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HSBC’s share price wobble

HSBC’s share price wobble

HSBC’s [HSBA.L] share price began the year at 595.10p on 2 January but plunged to 303.05p on 30 September.

The first major drop in HSBC’s share price came in February as the coronavirus battered Asia — a key region for the bank — before hitting markets around the globe.

HSBC’s share price sat at 595.40p on 12 February, sliding to 444.60p on 12 March and 397.20p on 3 April. Investor sentiment was also hit by record-low interest rates and the cancellation of HSBC’s dividend, intended to shore up its capital buffers during the crisis.

The bank has been criticised by politicians in the West for supporting China’s national security law in Hong Kong, potentially deterring pro-democracy protesters.




HSBC’s share price recovered slightly to hit 422p in early June, despite a worse than forecast 48% plunge in Q1 profit to $3.2bn. It also set aside £2.4bn in bad loan provisions.

As a result, the bank re-activated a £3.6bn cost-cutting plan, which involves shedding 35,000 jobs, and laid out other measures such as merging its private banking and wealth business and reducing its US retail network. However, the challenges facing HSBC’s share price continue.


Media onslaught

In early August, HSBC reported a 65% drop in its first-half profits to $4.32bn against a forecast of $5.67bn. This led to another drop in HSBC’s share price to 324.95p on 6 August.

In September, yet another blow for HSBC’s share price came after Chinese state newspaper The Global Times reported that the bank could be part of the China Commerce Ministry’s so-called unreliable entities list.

HSBC’s inclusion would, it seems, stem from its alleged participation in the US investigation of the supposedly sanctions-busting and fraudulent activities of China’s Huawei Technologies.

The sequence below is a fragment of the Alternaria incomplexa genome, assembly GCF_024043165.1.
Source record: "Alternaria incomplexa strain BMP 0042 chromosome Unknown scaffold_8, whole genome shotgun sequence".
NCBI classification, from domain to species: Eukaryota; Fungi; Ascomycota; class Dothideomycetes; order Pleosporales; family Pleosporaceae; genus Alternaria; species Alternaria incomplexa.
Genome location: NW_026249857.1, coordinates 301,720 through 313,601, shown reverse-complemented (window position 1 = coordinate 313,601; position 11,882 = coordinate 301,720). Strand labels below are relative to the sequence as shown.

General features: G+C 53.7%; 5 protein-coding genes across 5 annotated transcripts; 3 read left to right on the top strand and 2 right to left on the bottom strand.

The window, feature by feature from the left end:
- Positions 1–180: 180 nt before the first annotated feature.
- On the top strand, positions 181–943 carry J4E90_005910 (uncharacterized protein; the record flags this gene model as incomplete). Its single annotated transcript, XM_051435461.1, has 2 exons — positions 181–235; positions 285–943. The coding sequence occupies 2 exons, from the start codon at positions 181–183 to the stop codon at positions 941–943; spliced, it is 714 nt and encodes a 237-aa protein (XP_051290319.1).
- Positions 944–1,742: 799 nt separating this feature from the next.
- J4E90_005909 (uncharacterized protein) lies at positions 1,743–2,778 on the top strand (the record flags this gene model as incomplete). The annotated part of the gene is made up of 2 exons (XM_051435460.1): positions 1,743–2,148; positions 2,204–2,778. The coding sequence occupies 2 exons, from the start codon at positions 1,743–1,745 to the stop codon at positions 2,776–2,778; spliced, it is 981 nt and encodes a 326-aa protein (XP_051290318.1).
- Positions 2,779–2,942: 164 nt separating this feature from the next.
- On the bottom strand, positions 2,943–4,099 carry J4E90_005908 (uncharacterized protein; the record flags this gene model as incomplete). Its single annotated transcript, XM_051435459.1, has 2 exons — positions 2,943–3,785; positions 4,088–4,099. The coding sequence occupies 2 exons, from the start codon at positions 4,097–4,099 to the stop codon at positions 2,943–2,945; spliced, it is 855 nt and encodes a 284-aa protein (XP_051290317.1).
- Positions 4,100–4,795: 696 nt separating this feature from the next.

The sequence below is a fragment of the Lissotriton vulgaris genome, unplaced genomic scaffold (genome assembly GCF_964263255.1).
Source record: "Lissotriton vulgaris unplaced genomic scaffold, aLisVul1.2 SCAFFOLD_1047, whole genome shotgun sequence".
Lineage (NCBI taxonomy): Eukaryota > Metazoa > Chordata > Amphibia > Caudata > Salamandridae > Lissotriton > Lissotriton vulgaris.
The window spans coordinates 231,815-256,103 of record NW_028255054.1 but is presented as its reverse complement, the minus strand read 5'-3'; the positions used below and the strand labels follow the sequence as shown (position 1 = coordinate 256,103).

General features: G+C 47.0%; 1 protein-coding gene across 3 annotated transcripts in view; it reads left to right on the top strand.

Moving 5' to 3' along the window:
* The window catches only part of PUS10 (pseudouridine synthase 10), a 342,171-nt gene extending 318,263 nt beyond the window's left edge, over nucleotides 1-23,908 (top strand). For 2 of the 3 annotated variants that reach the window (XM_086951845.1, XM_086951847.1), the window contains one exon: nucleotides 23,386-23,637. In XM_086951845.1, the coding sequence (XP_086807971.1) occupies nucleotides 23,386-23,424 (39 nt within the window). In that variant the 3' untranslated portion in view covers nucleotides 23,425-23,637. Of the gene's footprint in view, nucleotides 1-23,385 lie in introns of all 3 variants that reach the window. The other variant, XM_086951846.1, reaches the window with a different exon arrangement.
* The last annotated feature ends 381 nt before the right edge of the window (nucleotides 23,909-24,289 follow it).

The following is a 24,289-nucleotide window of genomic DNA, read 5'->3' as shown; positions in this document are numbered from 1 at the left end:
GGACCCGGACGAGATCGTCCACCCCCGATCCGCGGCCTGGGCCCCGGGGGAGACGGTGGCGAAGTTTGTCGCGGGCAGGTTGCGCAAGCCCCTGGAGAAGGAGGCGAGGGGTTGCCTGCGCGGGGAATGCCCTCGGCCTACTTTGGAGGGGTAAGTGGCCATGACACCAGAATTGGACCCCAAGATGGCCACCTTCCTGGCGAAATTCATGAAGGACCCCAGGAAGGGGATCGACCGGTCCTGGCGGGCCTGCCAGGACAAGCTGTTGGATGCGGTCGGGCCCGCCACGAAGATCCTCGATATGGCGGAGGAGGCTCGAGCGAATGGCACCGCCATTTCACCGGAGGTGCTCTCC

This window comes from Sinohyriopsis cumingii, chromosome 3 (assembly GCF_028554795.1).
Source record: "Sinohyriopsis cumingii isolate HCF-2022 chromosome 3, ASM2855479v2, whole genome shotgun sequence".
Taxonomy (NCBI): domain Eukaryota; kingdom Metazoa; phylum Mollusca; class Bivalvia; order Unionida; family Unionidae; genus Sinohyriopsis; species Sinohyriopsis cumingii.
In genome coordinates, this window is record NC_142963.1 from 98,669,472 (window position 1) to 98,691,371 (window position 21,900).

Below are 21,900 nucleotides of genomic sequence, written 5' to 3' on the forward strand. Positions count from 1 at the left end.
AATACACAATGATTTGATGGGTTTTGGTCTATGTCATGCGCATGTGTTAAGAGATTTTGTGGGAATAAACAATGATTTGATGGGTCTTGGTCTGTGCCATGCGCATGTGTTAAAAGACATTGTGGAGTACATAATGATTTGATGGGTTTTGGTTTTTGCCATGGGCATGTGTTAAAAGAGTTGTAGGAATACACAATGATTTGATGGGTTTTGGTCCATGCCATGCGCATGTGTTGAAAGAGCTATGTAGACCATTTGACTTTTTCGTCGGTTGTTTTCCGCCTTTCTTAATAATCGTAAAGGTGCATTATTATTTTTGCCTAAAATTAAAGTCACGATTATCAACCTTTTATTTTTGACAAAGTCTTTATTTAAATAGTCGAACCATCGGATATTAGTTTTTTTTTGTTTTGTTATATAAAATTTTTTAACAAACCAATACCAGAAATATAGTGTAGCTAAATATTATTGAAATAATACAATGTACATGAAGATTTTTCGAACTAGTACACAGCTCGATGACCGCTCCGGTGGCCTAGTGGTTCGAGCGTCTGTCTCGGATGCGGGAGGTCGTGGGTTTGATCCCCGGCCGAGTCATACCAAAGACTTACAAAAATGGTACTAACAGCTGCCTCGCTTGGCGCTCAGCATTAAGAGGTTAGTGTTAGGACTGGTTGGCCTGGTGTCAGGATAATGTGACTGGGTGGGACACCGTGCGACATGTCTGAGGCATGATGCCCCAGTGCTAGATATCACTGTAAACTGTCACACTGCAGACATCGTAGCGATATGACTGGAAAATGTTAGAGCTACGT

HSBC's first half proifits - a 65% drop


Inclusion on the list would mean that HSBC would not be able to buy from, sell to or invest in China, which would obviously put a strain upon its business there.

Yet another hit to HSBC’s share price came after an investigation by BuzzFeed and the International Consortium of Investigative Journalists discovered that HSBC and other banks were continuing to move money around for clients believed to be engaging in criminal activity.

In a group statement, the bank said the information was historical, but HSBC’s share price still sunk to a 25-year low of 283.35p on 25 September.

In a rare moment of light, the shares quickly rocketed by around 9% to 308.5p on 28 September after its largest shareholder, Chinese insurer Ping An, upped its stake to 8% from 7.95%.

A spokesperson at Ping An said it believed that HSBC’s suspension of dividend payments was a short-term issue and “has been actively communicating with the lender about the possibility of restoring dividends in the future”.

Investors also hoped that the move could be a sign that Chinese political pressure on the bank may ease in the months ahead.


Market Cap £63.802bn
EPS (TTM) -2.80
Operating Margin (TTM) 29.03%
Quarterly Revenue Growth (YoY) -35.9%

HSBC share price vitals, Yahoo Finance, 9 October 2020


Going concerns

Credit Suisse has an Underperform rating, and has lowered HSBC’s share price target from 330p to 310p on 29 September. Adrian Cighi of Credit Suisse said he “remains cautious” about the bank, citing lower revenue expectations, economic struggles in the UK and Hong Kong and concerns over the “impact of US/China geopolitical tensions”.

Russ Mould, investment director at AJ Bell, believes money laundering could be another major headache. “HSBC has been facing serious headwinds because of the pandemic,” he said. “Money laundering is another risk to pile on top of the others.”

“HSBC has been facing serious headwinds because of the pandemic. Money laundering is another risk to pile on top of the others” - Russ Mould, investment director at AJ Bell


Although the coverage regarding money laundering may not look good, it is unlikely that it will force customers to flee the bank, Karl Loomes wrote in The Motley Fool.

He prefers to look long-term, pointing to HSBC’s resource shift from the US and Europe towards its more profitable Asian businesses.

Although costly in the short-term, and dependent on the Asian political landscape, Loomes believes that it will be “very good for HSBC’s share price in the long run”.

HSBC’s share price may be struggling at present and there may even be tougher months ahead. That said, it is still a major global institution with a strong investment bank and a proactive cost-cutting plan. It has also pivoted to Asia, a region expected to see the biggest economic growth in the decades ahead.

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